_:c <friend> _:d (weight=3) .
    _:a <friend> _:m (weight=1) .
    _:m <friend> _:n (weight=1) .
    _:n <friend> _:b (weight=1) .
    _:a <name> "Alice" .
    _:a <dgraph.type> "Person" .
    _:b <name> "Bob" .
    _:b <dgraph.type> "Person" .
    _:c <name> "Tom" .
    _:c <dgraph.type> "Person" .
    _:d <name> "Mallory" .
    _:d <dgraph.type> "Person" .
    _:m <name> "Manan" .
    _:m <dgraph.type> "Person" .
    _:n <name> "Naman" .
    _:n <dgraph.type> "Person" .
  }
}

Hey Alvis, I can probably explain this better with a diagram which I’ll try and get one for you but depth is not the same as the length of the path. It is graph hops. At each hop, we start from a set of starting nodes and get their related nodes to get to the destination nodes. Then these destination nodes become the starting nodes for the next hop.

One hop from Alice gets us to Bob and Manan.
For second hop, we start with Bob and Manan and get to Naman and Tom.
For third hop, we get to Mallory from Tom. Note Naman just gets us to Bob which we have already discovered.

So this query with numpaths set to 1 and depth 3, should also return the path to Mallory I suppose?

I think you are correct and this is what I tried to explain here:

If this is the consensus, then we should update our docs to be more clear.
Thanks!

^ Yes, it returns this path — Alice - Manan - Naman - Bob - Tom - Mallory.

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After speaking to @alvis and @pawan, I feel like returning paths which are longer than the depth is a bit unintuitive to the user. Taking the example listed here, the shortest path is 5 hops on depth 4. Now, let’s remove an edge which is not in the shortest path Alice-Bob. Running this query again will return “no path found”. This becomes a bit un-predictable for users, so I think it would make sense to update the docs to go the other way, and make depth = hops.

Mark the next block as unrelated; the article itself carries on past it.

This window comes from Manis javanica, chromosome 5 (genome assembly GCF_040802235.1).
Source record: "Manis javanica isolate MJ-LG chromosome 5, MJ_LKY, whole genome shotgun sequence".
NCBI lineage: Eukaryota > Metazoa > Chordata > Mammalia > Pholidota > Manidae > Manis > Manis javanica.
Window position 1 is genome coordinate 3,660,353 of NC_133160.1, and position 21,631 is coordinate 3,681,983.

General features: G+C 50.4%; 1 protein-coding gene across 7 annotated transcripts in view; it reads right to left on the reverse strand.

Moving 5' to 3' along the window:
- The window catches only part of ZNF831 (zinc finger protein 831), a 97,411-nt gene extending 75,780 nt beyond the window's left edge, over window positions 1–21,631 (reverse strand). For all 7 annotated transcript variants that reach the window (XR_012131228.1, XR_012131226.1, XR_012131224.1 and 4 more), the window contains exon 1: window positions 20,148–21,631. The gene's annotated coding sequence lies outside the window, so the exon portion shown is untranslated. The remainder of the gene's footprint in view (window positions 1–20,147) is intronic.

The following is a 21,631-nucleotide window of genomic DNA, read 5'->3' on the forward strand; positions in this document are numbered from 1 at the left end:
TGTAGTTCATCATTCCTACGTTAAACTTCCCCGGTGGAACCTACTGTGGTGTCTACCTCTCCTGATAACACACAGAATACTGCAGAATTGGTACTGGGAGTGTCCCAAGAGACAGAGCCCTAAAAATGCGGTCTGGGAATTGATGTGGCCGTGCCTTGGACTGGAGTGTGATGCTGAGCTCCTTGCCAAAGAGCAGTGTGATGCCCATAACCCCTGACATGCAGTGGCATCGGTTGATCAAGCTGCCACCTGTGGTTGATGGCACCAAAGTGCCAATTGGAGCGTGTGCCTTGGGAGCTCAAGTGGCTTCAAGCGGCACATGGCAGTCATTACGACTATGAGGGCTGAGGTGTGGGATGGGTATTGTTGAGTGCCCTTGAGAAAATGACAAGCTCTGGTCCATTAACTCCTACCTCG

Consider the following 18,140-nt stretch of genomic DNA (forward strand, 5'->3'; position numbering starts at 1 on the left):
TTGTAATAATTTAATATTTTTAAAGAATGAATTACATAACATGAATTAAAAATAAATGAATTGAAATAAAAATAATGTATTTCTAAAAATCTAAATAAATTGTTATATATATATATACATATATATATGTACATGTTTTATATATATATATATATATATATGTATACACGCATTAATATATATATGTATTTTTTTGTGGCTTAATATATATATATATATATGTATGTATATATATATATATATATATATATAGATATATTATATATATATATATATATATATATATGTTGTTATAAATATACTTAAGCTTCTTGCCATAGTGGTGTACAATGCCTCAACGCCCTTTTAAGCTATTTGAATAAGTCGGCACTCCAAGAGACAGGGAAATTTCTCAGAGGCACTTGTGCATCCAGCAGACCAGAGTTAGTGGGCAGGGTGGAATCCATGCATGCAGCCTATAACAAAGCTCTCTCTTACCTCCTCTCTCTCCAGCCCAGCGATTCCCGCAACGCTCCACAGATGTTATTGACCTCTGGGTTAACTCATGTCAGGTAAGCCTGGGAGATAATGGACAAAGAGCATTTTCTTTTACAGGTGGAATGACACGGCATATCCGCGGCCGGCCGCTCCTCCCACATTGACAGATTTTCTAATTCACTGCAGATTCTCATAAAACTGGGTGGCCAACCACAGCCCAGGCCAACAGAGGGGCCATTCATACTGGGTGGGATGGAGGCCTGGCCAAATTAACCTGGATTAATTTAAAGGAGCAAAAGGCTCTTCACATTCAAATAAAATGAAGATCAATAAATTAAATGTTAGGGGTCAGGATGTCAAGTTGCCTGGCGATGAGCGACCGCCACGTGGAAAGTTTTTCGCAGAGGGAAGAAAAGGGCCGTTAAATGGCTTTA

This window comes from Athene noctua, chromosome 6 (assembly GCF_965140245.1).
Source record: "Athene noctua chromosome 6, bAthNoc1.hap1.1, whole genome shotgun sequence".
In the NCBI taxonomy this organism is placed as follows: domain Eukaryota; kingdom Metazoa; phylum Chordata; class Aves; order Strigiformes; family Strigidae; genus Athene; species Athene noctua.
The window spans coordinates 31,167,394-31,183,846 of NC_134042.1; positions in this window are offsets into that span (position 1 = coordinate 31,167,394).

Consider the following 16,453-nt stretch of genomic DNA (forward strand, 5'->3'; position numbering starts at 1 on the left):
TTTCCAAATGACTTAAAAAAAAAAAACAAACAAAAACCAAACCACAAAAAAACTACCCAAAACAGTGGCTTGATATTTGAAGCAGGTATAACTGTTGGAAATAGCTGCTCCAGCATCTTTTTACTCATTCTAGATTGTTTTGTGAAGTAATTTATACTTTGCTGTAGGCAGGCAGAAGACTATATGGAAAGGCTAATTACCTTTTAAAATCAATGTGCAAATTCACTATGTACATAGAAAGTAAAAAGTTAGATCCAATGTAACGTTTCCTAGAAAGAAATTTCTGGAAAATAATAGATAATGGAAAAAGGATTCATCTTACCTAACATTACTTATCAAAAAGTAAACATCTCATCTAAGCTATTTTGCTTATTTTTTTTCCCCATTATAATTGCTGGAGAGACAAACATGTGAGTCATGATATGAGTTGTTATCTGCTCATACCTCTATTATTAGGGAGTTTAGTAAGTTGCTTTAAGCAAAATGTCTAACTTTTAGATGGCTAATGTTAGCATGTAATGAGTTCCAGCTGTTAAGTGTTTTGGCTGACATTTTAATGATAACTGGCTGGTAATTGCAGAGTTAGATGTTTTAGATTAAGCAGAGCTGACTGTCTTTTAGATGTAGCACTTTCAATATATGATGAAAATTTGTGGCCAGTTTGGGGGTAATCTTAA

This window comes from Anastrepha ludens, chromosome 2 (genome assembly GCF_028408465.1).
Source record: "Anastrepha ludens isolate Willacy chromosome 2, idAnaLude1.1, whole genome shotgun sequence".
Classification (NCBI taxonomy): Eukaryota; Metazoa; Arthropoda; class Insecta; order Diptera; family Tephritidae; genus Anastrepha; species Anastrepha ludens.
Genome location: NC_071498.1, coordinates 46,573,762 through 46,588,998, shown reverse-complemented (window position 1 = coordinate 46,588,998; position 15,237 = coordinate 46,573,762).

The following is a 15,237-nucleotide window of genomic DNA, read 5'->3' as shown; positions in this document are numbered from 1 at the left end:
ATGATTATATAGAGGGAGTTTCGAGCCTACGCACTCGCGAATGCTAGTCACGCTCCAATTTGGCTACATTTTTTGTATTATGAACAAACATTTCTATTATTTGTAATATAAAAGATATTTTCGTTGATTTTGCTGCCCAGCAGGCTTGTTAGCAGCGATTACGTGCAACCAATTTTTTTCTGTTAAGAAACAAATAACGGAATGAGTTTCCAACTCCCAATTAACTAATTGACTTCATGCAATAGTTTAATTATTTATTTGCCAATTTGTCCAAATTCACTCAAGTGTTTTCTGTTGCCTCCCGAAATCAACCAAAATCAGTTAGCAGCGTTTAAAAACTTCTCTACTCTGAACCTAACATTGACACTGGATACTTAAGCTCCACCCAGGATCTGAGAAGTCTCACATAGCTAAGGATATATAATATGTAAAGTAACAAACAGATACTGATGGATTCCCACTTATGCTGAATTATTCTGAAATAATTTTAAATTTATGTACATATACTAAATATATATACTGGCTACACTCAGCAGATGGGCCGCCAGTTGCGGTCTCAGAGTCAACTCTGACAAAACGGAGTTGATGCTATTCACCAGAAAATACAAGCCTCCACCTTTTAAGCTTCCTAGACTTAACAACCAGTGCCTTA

Just a related point - for weighted graphs I don’t think that users want shortest paths in terms of length and in terms of cost/weights separately.

After more discussion internally with folks - depth parameter represents the level/depth of the tree when calculating from from the root node of the query. This means when specifying depth=k, the graph will be explored till depth=k starting from the root node and the shortest paths will be restricted to only those paths which have nodes that have been explored till the given depth.

More concretely for the first example:

We should get two paths 1. A-B-C-D-E-F-G-H-I-L and 2. A-R-Q-P-O-N-M-F-G-H-I-L

For the second example:

We should get the path: Alice - Manan - Naman - Bob - Tom - Mallory

Another edge case to note is in the following graph:
Screenshot from 2020-05-14 20-18-21
Below query would return only one path: Michone - Andrea - Bob - Alice because even though Matt gets discovered at depth=4 but Matt - Alice edge gets discovered only at depth=5

{ 
  var(func: eq(name, "Michone")){
   SOURCE as uid
  }
  var(func: eq(name, "Alice")){
   TARGET as uid
  }  

  path as shortest(from: uid(SOURCE), to: uid(TARGET), numpaths: 2, depth: 4) {
    friend
  }
  
   path(func: uid(path)) {
    name
   } 
}